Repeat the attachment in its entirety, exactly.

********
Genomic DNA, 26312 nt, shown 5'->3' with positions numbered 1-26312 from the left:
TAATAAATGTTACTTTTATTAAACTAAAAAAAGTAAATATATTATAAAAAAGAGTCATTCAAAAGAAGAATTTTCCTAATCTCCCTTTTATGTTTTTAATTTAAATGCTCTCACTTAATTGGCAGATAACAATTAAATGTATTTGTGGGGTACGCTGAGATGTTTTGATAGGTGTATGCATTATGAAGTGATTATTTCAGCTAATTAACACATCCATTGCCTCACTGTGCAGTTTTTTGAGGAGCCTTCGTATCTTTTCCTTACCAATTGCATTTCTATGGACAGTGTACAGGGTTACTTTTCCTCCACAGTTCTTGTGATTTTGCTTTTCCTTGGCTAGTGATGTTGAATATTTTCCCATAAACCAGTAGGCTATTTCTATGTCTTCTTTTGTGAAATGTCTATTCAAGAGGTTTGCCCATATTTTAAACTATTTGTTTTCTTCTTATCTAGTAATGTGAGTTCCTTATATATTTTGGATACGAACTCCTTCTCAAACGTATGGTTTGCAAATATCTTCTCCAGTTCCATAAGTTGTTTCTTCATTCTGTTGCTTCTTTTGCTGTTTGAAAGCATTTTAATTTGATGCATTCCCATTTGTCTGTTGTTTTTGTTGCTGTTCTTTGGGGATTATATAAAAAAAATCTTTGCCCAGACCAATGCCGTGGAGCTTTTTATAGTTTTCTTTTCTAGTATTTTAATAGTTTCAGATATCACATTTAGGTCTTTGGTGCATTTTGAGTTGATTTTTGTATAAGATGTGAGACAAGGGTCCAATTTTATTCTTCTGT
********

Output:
Genomic DNA, 26312 nt, shown 5'->3' with positions numbered 1-26312 from the left:
TAATAAATGTTACTTTTATTAAACTAAAAAAAGTAAATATATTATAAAAAAGAGTCATTCAAAAGAAGAATTTTCCTAATCTCCCTTTTATGTTTTTAATTTAAATGCTCTCACTTAATTGGCAGATAACAATTAAATGTATTTGTGGGGTACGCTGAGATGTTTTGATAGGTGTATGCATTATGAAGTGATTATTTCAGCTAATTAACACATCCATTGCCTCACTGTGCAGTTTTTTGAGGAGCCTTCGTATCTTTTCCTTACCAATTGCATTTCTATGGACAGTGTACAGGGTTACTTTTCCTCCACAGTTCTTGTGATTTTGCTTTTCCTTGGCTAGTGATGTTGAATATTTTCCCATAAACCAGTAGGCTATTTCTATGTCTTCTTTTGTGAAATGTCTATTCAAGAGGTTTGCCCATATTTTAAACTATTTGTTTTCTTCTTATCTAGTAATGTGAGTTCCTTATATATTTTGGATACGAACTCCTTCTCAAACGTATGGTTTGCAAATATCTTCTCCAGTTCCATAAGTTGTTTCTTCATTCTGTTGCTTCTTTTGCTGTTTGAAAGCATTTTAATTTGATGCATTCCCATTTGTCTGTTGTTTTTGTTGCTGTTCTTTGGGGATTATATAAAAAAAATCTTTGCCCAGACCAATGCCGTGGAGCTTTTTATAGTTTTCTTTTCTAGTATTTTAATAGTTTCAGATATCACATTTAGGTCTTTGGTGCATTTTGAGTTGATTTTTGTATAAGATGTGAGACAAGGGTCCAATTTTATTCTTCTGT